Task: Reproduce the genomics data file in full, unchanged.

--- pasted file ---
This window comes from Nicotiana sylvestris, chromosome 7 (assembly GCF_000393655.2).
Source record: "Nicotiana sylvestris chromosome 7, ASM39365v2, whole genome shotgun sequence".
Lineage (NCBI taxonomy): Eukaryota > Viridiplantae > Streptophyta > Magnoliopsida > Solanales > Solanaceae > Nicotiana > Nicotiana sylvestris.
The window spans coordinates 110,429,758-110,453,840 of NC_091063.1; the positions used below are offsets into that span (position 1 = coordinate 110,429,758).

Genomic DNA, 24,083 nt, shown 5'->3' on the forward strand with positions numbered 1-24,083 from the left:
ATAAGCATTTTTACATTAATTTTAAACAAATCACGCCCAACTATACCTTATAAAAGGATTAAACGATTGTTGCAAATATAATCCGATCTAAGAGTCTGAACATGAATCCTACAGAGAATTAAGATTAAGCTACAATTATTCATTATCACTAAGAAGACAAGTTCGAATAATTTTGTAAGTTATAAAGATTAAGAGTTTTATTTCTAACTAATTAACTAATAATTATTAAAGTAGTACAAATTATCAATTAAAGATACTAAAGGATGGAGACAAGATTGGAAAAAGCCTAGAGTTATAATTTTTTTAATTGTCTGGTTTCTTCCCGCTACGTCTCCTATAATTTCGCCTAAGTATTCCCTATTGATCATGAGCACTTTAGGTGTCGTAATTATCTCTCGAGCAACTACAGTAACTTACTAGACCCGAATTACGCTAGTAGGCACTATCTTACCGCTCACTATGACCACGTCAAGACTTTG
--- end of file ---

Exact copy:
This window comes from Nicotiana sylvestris, chromosome 7 (assembly GCF_000393655.2).
Source record: "Nicotiana sylvestris chromosome 7, ASM39365v2, whole genome shotgun sequence".
Lineage (NCBI taxonomy): Eukaryota > Viridiplantae > Streptophyta > Magnoliopsida > Solanales > Solanaceae > Nicotiana > Nicotiana sylvestris.
The window spans coordinates 110,429,758-110,453,840 of NC_091063.1; the positions used below are offsets into that span (position 1 = coordinate 110,429,758).

Genomic DNA, 24,083 nt, shown 5'->3' on the forward strand with positions numbered 1-24,083 from the left:
ATAAGCATTTTTACATTAATTTTAAACAAATCACGCCCAACTATACCTTATAAAAGGATTAAACGATTGTTGCAAATATAATCCGATCTAAGAGTCTGAACATGAATCCTACAGAGAATTAAGATTAAGCTACAATTATTCATTATCACTAAGAAGACAAGTTCGAATAATTTTGTAAGTTATAAAGATTAAGAGTTTTATTTCTAACTAATTAACTAATAATTATTAAAGTAGTACAAATTATCAATTAAAGATACTAAAGGATGGAGACAAGATTGGAAAAAGCCTAGAGTTATAATTTTTTTAATTGTCTGGTTTCTTCCCGCTACGTCTCCTATAATTTCGCCTAAGTATTCCCTATTGATCATGAGCACTTTAGGTGTCGTAATTATCTCTCGAGCAACTACAGTAACTTACTAGACCCGAATTACGCTAGTAGGCACTATCTTACCGCTCACTATGACCACGTCAAGACTTTG